Showing and more showing

Updating the books means a lot of sorting and recording because the England-Gallagher kids are nothing if not ambitious.

Cody, age 13 and in her sixth year of 4-H, is involved with four projects this year: replacement sale heifer, bucket calf, rabbits and cats. 

Tuesday’s cat show netted Cody three blue ribbons, a purple Best of Show banner for her Scottish fold cat, Fuzzy, and a medallion in showmanship. 

Next week Cody will be showing CK the rabbit in both rabbit agility and showmanship, Sundance the calf in bucket calf class and Cassidy, her Angus heifer in the beef halter classes. 

Cody has shown Cassidy before, at the Montana Winter Fair. Apparently the heifer was not so easy to handle there, but she has since been bred and Cody hopes she has settled down a bit. Besides being shown, Cassidy also will be sold at the fair.

“She’s bred for a February calf,” Cody said. “It will be very hard to sell her, though, after all the work I’ve put into her.”

Cody’s project book records, among other things, Cassidy’s experience at the Winter Fair Youth Beef Show, as well as receipts for feed, vet work and other costs of raising this heifer. Cody is hopeful Cassidy’s sale price will cover these costs and help finance next year’s projects.

Hailey, age 11, has been working on five projects this year: bucket calf, cats, gardening, sheep and rabbits.

Already having earned a medallion in cat showmanship, Hailey will be showing her bucket calf, Moondance, vegetables and flowers from her gardens, two bunnies and her Suffolk sheep, Luke and Hans Solo.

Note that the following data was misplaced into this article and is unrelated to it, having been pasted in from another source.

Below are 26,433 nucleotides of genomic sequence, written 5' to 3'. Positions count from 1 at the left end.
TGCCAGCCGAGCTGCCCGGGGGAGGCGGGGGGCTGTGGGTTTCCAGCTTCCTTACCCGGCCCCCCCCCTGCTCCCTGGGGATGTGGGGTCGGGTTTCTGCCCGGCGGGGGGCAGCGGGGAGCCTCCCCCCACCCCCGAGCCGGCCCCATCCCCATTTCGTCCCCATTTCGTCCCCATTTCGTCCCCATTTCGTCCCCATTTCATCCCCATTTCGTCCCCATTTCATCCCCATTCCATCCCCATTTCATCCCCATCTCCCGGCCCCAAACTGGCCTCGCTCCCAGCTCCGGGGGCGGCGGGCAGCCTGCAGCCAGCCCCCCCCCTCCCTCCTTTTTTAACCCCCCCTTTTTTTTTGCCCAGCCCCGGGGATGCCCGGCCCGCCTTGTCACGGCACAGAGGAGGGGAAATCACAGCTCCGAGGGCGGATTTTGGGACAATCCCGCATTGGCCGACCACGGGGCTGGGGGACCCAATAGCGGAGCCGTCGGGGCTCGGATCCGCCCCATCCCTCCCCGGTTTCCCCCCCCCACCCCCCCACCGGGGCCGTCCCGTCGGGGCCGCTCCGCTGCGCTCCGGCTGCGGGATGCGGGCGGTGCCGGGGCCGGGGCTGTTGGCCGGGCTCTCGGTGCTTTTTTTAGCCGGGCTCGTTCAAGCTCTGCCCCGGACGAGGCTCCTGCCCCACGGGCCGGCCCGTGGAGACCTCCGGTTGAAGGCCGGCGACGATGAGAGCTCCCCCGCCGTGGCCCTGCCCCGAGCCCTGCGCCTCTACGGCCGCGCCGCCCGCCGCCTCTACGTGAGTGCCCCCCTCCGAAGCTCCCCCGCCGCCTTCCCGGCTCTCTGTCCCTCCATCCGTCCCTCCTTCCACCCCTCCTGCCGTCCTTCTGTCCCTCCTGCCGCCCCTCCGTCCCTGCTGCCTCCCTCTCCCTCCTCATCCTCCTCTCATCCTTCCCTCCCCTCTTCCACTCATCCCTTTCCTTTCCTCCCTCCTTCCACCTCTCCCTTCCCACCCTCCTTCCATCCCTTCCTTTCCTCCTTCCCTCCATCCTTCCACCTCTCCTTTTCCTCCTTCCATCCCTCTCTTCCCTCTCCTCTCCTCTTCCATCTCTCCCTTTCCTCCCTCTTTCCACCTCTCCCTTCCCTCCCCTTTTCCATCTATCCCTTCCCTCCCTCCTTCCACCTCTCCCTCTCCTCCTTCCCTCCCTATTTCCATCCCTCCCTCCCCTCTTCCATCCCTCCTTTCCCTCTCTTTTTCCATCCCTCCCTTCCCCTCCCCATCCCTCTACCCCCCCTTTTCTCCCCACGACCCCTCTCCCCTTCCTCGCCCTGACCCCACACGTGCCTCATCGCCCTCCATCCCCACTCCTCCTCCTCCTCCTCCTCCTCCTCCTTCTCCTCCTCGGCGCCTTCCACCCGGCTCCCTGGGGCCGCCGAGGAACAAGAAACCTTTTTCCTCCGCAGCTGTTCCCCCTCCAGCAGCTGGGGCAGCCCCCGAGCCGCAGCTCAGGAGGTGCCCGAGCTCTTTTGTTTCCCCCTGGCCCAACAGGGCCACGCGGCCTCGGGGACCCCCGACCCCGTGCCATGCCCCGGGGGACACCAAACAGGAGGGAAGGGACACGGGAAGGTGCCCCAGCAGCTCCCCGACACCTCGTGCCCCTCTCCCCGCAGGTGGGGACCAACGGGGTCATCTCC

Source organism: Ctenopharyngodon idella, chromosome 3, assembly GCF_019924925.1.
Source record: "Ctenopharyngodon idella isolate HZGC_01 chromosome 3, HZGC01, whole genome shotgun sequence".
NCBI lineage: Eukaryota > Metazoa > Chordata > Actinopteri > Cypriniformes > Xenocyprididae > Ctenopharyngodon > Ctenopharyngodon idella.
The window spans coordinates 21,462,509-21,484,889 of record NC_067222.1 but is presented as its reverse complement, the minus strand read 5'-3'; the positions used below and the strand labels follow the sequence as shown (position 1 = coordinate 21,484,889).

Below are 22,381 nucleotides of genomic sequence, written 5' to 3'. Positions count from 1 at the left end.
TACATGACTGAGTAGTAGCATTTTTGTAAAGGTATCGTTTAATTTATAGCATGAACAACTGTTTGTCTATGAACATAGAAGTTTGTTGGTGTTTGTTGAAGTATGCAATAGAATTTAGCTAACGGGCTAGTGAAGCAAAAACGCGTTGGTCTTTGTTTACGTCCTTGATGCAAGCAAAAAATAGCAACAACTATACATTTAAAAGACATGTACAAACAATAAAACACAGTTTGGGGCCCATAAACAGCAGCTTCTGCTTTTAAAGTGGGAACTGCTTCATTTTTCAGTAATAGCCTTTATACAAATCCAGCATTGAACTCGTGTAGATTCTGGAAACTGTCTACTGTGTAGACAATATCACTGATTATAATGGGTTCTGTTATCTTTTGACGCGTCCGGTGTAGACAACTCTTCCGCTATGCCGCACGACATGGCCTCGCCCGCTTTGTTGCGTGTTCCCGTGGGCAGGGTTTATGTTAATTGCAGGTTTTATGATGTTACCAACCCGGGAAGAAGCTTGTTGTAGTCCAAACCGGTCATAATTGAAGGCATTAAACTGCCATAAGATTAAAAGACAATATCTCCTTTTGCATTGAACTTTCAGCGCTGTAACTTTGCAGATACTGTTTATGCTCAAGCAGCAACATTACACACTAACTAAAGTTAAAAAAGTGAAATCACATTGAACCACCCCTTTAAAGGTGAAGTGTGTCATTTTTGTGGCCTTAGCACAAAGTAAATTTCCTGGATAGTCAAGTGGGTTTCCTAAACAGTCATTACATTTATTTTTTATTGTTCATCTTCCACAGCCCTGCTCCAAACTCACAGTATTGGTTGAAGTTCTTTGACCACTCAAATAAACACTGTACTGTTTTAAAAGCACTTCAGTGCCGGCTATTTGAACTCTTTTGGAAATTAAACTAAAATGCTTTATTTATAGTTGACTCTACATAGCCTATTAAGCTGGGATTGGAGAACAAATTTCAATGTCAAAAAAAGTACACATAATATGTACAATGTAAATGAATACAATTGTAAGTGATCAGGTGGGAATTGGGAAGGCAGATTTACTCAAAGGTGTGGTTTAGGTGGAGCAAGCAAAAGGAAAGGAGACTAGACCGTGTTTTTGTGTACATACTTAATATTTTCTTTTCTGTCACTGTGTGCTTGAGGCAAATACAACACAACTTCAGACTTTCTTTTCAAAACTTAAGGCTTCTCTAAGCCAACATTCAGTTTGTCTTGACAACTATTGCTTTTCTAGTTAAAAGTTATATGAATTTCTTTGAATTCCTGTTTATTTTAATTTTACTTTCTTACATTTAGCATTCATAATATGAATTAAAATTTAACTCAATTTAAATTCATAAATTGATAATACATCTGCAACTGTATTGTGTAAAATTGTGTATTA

“This is my second year of sheep,” Hailey said. “I had to learn to shear them and care for them. Last year we showed at NILE and I learned a lot there.”

Tristan, age 9, did not have a livestock project, or even an animal project. His focus was on construction, and he took Woodworking I, which required him to build something only using hand tools. Working with pine boards, Tristan cut them to size with a hand saw, glued and nailed them into shape, then sanded and finished what became a planter box of his own original design.

“My dad helped,” Tristan said, “but I did most of the work. Sometimes it was not so easy.” 

Next year Tristan is looking at doing a project in Woodworking II, which allows power tools.


Why they do it

Neither Chris nor Pat were involved with 4-H when they were young, but both are staunch supporters of the program now.

“It’s about what it teaches the kids,” Pat said. “It teaches them to be responsible, to do what they need to do, and they get a lot of skills that will help them in the future. It’s an amazing program. I wish I had done it as a kid.”

“You make a lot of friendships,” Chris added. “This is about families helping families. When you start a project and you don’t exactly know what to do, there is someone else there who has the knowledge to help. We’re not just about competing with each other; we’re helping.

“We do it for the kids. It’s a lot of work sometimes, and there’s a cost. We probably have $900 tied up just in the animals alone. But 4-H is so good at teaching the kids accountability and responsibility. I’ve seen first hand how dedicated the kids are to their projects. It’s definitely worth it.”